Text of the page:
Graham added that we’ll know more about the immunity timeline and how that affects the spread of COVID once further phases are rolled out.

“Hopefully we’ll get something that shows that immunity lasts at least a year so this vaccination can become part of your yearly vaccination program,” she said.


Should people who had COVID-19 still get vaccinated?

Answer: Yes.

While people who have had COVID-19 may think they’re protected, that may not actually be the case. There is a lot of variability in the immune response following natural infection, Moss said.

According to Sandra Albrecht, assistant professor in epidemiology at the Mailman School of Public Health at Columbia University in New York, people develop different levels of immunity after a natural COVID infection — some people have no antibodies, some people have low levels of antibodies and some people have high levels of antibodies. But there is no way to predict who is immune after natural infection, Albrecht added.

“We have really good information about how people respond to the vaccine, we have really good information on how protected they are. We just have a lot more confidence and certainty in the level of protection following vaccination,” Moss said.

That same kind of rigorous data does not exist for natural infection. “It is recommended that people who have had COVID-19 be vaccinated, it’s more about just being confident that they’re actually protected,” Moss added.


Should people who are worried about allergic reactions get the shot?

Answer: A majority of the time, yes. Talk with your doctor about your options.

Severe allergic reactions to the shots are extremely rare, Graham said. However, because the vaccine is so new, medical professionals will keep an eye on recipients after their shot in case of any issues.

“The vaccine administrator is going to ask you to hang around for 15 or 30 minutes after the vaccination is completed to make sure you don’t have any adverse reactions,” Graham said.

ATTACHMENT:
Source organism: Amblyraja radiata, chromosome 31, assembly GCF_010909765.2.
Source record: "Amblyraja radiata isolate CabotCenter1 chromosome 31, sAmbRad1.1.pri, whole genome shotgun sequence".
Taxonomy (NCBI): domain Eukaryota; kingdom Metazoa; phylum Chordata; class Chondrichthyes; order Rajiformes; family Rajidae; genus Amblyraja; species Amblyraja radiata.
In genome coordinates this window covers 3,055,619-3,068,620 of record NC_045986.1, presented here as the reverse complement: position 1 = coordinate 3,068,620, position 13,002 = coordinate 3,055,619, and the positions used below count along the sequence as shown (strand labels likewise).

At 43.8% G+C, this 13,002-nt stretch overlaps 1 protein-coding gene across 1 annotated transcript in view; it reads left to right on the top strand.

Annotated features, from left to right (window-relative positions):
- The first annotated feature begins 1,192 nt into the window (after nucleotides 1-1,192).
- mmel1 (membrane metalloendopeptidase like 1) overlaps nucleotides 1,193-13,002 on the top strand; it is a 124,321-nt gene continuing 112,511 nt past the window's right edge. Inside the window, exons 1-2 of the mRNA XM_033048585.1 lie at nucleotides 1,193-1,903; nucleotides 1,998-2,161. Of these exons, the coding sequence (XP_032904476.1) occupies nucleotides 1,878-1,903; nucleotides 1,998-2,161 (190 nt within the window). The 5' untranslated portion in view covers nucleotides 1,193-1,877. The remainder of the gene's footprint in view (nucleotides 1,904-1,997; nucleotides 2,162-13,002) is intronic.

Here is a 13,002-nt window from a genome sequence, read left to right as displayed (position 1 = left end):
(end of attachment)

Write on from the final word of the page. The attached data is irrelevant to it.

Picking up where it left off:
Graham added that when it comes to the coronavirus vaccine, the only recorded allergen that is potentially problematic for some is polyethylene glycol, which people would be exposed to in a high-test laxative like MiraLAX or in gut prep for a colonoscopy. “You would know if you’re allergic to it at this point,” Graham said.

Albrecht offered some solace by noting that the percentage of severe reactions is very small. So far there are only about 11 cases of severe reactions per 1 million administered doses. If someone does have a severe allergic reaction, there are immediate treatments that medical professionals can implement.

“Allergic reactions, in general, can be treated in that moment — that’s one of the reasons why individuals are encouraged to stay at the location after being vaccinated,” Albrecht said.

Before you get your COVID shot, it’s important to let your medical provider know if you have ever experienced anaphylaxis after a vaccine or medicine.


Will the vaccine protect against the new COVID-19 mutations?

Answer: Experts believe so. Right now, it’s known that the Pfizer vaccine is effective in protecting against new coronavirus variants; the Moderna vaccine is still being studied.

Over the past few weeks, new and more contagious coronavirus variants have popped up. The more contagious variants ― first identified in the UK and South Africa ― are now infecting people in additional countries too, including the United States. The Centers for Disease Control and Prevention believes the new variant will become the dominant strain in the U.S.

Albrecht noted that studies suggest the Pfizer vaccine is effective in protecting against both new variants discovered so far. She added that experts are waiting on data on the Moderna vaccine, which is still being processed, to see if it is effective as well. Moderna expects its vaccine to protect against the variants, too.

Article originally published on HuffPost.